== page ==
Skip to comments.Dow Jones bid could be threat to CNBC-analysts (Dinosaur Media DeathWatch)
Posted on 05/01/2007 2:19:46 PM PDT by abb
BOSTON, May 1 (Reuters) - Rupert Murdoch's estimated $5 billion bid for Dow Jones & Co. Inc. , which comes as the Australian media mogul is gearing up to launch a new cable business news channel, could pose a new threat to General Electric Co.'s CNBC business channel, industry analysts said.
News Corp. on Tuesday offered $60 a share for Dow Jones, publisher of the Wall Street Journal, driving its shares up 55 percent, to $56.20 on the New York Stock Exchange.
"It certainly is going to be extraordinarily competitive, and I would guess that people at CNBC, and NBC generally, will have to look very, very hard at how they are going to meet the competition," said Mike Ludlum, associate professor of journalism at New York University.
"Murdoch has been thinking about this for a long time, this has been something that has been juggling around in his mind. Now he says, 'OK, let's go,' and he can reach into his back pocket and pull out his wallet," Ludlum said. "And I suspect that Rupert Murdoch, with his background, is going to throw a lot of other resources into it."
Murdoch's Fox Business Channel would be a third competitor in a space that has been split by just two players, CNBC and Bloomberg Television, since 2004, when Time Warner Inc. shut its CNNfn business news channel.
Bloomberg is privately held.
"To cut it up any more looks to me like it's going to be quite a contest," Ludlum said.
Dow Jones provides news to CNBC under a contract due to expire in 2012. A CNBC spokesman declined to comment on what any changes to that contract would mean for the channel.
(Excerpt) Read more at yahoo.reuters.com ...
CNBC sucks ass.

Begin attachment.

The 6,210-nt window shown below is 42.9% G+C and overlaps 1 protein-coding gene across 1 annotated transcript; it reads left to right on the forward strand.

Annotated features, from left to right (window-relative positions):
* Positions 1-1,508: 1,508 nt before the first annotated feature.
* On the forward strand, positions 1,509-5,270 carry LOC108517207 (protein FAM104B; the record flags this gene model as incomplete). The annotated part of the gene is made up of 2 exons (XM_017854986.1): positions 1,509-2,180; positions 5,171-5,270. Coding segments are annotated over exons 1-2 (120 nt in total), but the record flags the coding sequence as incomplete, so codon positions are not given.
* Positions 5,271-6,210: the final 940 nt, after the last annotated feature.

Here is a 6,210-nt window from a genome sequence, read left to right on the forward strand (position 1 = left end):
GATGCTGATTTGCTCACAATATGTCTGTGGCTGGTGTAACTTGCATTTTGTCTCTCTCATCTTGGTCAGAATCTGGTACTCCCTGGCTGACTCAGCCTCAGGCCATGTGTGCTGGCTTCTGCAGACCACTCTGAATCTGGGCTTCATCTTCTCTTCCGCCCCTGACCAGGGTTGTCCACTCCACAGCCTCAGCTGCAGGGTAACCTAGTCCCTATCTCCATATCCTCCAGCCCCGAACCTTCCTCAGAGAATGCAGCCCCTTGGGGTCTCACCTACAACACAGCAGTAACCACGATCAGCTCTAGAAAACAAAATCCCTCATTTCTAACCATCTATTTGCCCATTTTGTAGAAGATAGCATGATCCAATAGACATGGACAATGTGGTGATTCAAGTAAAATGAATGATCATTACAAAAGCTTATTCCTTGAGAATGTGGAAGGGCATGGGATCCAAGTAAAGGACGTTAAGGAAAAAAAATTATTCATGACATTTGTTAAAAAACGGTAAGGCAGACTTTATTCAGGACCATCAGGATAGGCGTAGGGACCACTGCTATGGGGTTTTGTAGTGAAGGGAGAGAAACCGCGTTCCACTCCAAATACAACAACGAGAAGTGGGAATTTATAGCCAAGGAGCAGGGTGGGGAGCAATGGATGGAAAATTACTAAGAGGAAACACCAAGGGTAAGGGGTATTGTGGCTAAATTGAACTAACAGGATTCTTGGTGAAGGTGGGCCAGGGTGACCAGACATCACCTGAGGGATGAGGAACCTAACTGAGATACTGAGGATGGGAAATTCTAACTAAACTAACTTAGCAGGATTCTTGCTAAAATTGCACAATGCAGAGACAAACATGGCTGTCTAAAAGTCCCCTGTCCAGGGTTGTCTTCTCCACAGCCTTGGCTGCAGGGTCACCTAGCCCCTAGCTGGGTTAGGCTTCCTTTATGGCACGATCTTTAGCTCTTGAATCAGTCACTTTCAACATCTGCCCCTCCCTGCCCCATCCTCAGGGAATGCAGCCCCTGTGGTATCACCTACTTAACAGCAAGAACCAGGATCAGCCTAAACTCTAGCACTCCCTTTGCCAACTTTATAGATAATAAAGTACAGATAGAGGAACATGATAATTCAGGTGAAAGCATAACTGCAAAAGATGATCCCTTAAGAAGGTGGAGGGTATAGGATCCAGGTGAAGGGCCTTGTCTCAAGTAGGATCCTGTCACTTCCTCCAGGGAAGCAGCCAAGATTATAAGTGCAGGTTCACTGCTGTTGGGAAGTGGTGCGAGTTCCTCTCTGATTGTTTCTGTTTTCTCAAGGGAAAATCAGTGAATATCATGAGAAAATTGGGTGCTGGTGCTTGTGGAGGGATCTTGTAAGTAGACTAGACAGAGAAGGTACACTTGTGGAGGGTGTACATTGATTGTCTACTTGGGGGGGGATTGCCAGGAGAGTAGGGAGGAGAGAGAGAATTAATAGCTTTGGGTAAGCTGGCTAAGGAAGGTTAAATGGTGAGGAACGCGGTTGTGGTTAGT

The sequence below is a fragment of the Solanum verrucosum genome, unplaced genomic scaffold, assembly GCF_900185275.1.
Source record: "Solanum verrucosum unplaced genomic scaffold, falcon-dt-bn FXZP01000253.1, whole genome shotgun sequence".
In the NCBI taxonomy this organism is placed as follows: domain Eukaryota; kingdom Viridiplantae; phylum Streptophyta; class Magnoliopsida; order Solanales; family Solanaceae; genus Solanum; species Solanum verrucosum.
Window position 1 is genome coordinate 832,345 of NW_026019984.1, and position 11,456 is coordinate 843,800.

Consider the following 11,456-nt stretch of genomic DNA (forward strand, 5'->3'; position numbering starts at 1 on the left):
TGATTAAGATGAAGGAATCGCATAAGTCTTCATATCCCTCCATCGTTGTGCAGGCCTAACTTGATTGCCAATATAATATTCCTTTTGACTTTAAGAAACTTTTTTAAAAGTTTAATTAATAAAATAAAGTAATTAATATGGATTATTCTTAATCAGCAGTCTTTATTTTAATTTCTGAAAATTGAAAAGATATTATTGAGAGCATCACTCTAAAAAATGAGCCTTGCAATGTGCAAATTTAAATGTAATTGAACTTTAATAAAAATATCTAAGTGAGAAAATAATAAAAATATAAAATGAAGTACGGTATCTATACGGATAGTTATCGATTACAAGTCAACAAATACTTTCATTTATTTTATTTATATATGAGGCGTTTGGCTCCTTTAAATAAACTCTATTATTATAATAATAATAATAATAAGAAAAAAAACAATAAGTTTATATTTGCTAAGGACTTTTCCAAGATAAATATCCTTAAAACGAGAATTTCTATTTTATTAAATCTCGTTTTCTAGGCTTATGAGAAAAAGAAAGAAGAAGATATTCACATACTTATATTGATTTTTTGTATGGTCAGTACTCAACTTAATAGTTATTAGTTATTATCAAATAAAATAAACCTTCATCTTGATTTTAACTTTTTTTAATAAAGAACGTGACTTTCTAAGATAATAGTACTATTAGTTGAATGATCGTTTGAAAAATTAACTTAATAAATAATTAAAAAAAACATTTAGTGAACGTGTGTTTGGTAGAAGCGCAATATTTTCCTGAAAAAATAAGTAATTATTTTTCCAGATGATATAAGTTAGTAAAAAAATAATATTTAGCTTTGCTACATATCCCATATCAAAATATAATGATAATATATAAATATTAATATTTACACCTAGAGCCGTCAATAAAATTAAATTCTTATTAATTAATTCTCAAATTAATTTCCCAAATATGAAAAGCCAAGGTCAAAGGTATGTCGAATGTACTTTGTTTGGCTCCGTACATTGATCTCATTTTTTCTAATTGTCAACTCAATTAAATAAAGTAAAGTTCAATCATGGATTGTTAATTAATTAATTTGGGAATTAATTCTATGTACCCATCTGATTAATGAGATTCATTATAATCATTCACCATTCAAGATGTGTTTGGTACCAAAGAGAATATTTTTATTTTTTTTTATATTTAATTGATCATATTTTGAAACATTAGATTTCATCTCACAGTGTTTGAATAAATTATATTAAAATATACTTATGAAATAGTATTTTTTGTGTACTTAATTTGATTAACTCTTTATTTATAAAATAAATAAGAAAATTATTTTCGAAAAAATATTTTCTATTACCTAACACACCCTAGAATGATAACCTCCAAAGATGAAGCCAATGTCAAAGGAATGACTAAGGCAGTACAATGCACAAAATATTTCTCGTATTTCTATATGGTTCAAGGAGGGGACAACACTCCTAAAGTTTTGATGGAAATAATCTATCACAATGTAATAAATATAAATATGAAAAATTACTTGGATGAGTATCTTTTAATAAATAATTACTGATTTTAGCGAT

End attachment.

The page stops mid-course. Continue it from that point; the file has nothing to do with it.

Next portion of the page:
Fox Business Channel with LIVE QUOTES and WSJ content.
The shrieking was only surpassed by the rise in Dow Jones stock today.
OH MAN that be awsome
I wonder if Ron Insana will move to Fox Business.
You forgot the trademark ....Dinosaur Media Death Watch.
John Gibson told us Neil Cavuto was a News Corp VP?
Did I hear that right?
Here is the index of todays messages on a Raging Bull message board called CNBCHYPE......it has been there forever, and it began (and continues to be) a board about the shenanigans of CNBC and its hype......but allows other subjects to be discussed, too.....mostly stockplayers post there, but they are libs and conservatives, too :) Of course they’re talking about Rupert today.....most of them HATE CNBC
One wonders if Neil Cavuto may have a future in what is about to unfold
That is correct. Cavuto is VP of Business News. I would suppose he would have the inside track on running the new Fox Business Channel, but I don't know that.
Murdoch Offer Stuns Journal Newsroom
Tuesday May 1, 6:55 pm ET
By Seth Sutel, AP Business Writer
Dow Jones Staff Abuzz With News of Offer From Rupert Murdoch to Buy the Company
NEW YORK (AP) — As head of the bargaining committee at Dow Jones & Co.’s union, longtime Wall Street Journal reporter E.S. “Jim” Browning has been focusing on health care costs and other contract issues. But news that Rupert Murdoch wants to buy the company was all he and many of his colleagues could talk about Tuesday.
While Murdoch’s proposal faces rough going since Dow Jones’ controlling shareholders said they would vote against it, that didn’t stop talk of potential ownership by Murdoch’s global media conglomerate News Corp. — which includes Fox News Channel, the Fox broadcast network and MySpace — from gripping the Journal’s newsroom.